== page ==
The return to the seats was a bit of a letdown after experiencing so much pleasure in the dance ring. A more welcoming crowd you would never find anywhere. Nevertheless we returned to the seats and the intermission passed with little fanfare. It was in the second set that my mind, already bursting with joy juice, was blow to smithereens. Oh, it didn’t happen immediately, but ever so slowly I became aware of an ebb and flow between the band and the audience. It was a communication of sorts, the band would play, the audience would respond and we all became one mind floating in a sea of uncertainty. The Grateful Dead were at the helm of the big ship and the ship itself ran on the music. Not only did the music provide all of our forward momentum, but the words in the songs indicated the space we were in. Whether we were tearing this old building down with Samson and Delilah, or we were barreling into the heart of the night sky with Playin in the Band. I was aware that the audience responded with a different tenor to each song. There was a symbiosis involved and it became clear to me that the audience and the dead were one circuit of information.

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Drums and space careened through the strangest places I had ever been musically. It was so otherworldly I was both frightened and frozen. People all over the arena were lighting up joints, and the whole place got incredibly smoky. Clearly the songs being played required a mind sacrifice as the whole place seemed to be a smoke filled den. And then we hit Throwing stones- “Ashes, Ashes all fall down” and all of the smoke dissipated. People stopped lighting up and I had the realization that there were rituals for each song. In the long run, I probably did not interpret that correctly, but at the time the communication was clear. The dead were saying, “It’s time to bring the ship back down to earth, cool the engines, walk out of here and go change the world”- They did not verbalize it, but I heard it loud and clear. They closed with Not Fade Away, the old Buddy Holly classic turned worship song. In that song the Dead explained to us all that they would be back and their love would not fade away and we all in turn explained in unison that ours would not either.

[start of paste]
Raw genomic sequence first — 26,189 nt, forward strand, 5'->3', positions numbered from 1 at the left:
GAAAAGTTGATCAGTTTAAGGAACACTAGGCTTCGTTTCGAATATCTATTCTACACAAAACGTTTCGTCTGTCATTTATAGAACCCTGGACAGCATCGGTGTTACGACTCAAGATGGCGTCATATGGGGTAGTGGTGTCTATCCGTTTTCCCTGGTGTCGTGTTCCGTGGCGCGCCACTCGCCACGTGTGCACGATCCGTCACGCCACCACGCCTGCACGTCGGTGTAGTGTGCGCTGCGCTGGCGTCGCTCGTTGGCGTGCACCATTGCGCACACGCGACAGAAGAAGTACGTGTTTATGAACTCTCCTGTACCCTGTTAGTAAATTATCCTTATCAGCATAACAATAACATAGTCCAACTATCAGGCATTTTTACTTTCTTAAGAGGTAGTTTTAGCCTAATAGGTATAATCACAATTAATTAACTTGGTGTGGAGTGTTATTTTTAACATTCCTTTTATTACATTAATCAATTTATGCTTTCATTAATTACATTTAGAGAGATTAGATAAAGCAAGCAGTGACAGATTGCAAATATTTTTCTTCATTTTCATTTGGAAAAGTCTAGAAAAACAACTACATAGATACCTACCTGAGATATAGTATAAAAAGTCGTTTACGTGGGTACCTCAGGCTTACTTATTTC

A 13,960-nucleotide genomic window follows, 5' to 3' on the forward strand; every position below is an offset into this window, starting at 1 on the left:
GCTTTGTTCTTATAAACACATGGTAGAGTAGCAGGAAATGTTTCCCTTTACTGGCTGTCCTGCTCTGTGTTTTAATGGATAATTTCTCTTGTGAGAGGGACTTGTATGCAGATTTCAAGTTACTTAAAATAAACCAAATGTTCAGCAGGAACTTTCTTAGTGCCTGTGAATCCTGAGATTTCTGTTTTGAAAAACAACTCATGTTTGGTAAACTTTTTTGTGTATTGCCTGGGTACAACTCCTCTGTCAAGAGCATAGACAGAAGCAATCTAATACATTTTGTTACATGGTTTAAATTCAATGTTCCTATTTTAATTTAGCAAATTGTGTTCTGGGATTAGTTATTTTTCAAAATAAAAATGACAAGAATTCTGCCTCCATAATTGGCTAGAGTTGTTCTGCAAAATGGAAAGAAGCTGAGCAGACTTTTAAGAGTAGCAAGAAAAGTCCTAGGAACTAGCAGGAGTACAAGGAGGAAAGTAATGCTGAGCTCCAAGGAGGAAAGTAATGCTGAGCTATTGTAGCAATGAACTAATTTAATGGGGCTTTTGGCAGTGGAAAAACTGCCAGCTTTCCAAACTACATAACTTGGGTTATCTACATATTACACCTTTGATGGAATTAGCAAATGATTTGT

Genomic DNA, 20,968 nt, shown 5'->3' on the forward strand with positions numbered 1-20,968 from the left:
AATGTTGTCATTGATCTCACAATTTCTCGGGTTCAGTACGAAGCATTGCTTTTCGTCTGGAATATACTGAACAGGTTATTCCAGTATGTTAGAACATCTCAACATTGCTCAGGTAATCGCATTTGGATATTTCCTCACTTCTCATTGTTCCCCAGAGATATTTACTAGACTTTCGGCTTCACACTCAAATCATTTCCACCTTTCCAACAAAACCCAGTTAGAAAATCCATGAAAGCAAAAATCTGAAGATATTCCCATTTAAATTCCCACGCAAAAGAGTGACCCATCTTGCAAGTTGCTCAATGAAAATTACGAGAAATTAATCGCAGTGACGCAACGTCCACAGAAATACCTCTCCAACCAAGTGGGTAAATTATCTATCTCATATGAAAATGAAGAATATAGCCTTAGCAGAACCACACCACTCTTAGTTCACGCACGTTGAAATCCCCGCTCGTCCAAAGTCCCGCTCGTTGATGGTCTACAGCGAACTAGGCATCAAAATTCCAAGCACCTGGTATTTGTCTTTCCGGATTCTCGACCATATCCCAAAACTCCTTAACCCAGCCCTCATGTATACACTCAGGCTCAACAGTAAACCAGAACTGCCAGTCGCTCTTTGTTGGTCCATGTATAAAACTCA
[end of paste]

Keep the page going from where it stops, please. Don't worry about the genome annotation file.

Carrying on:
Leaving the show was a strange trip. I knew something life changing had happened back there, I heard the altar call, the message for going back out into the real world and making a new start, transforming the world into a better place. For me it was evangelical. It was never spoken, but the clear message was to bring others to the experience. Turn on the masses so that they could feel the same connection and bliss that I did that evening. I did just that.


In my 6 years following the band to over 50 shows, I turned on a lot of people. Not so much to the drugs, but to the experience of being a deadhead. I collected shows, went on long road trips, and almost formed all of my thesis ideas around the prospect that something special was happening here. That was the day I met Jerry Garcia. I did not know his name, nor did I know any other band members but I was called to witness and I have done my best to show others the transformative power of the music. Jerry may be gone, but The Grateful Dead is timeless. It rears up from the depths in every setting in which the music is played. It still catches people long after Jerry’s death. I have met many younger listeners who never saw Jerry alive but they continue to dance and shake their bones at Further shows and the menagerie of Dead cover bands and offshoots that have sprung from the ashes of The Grateful Dead.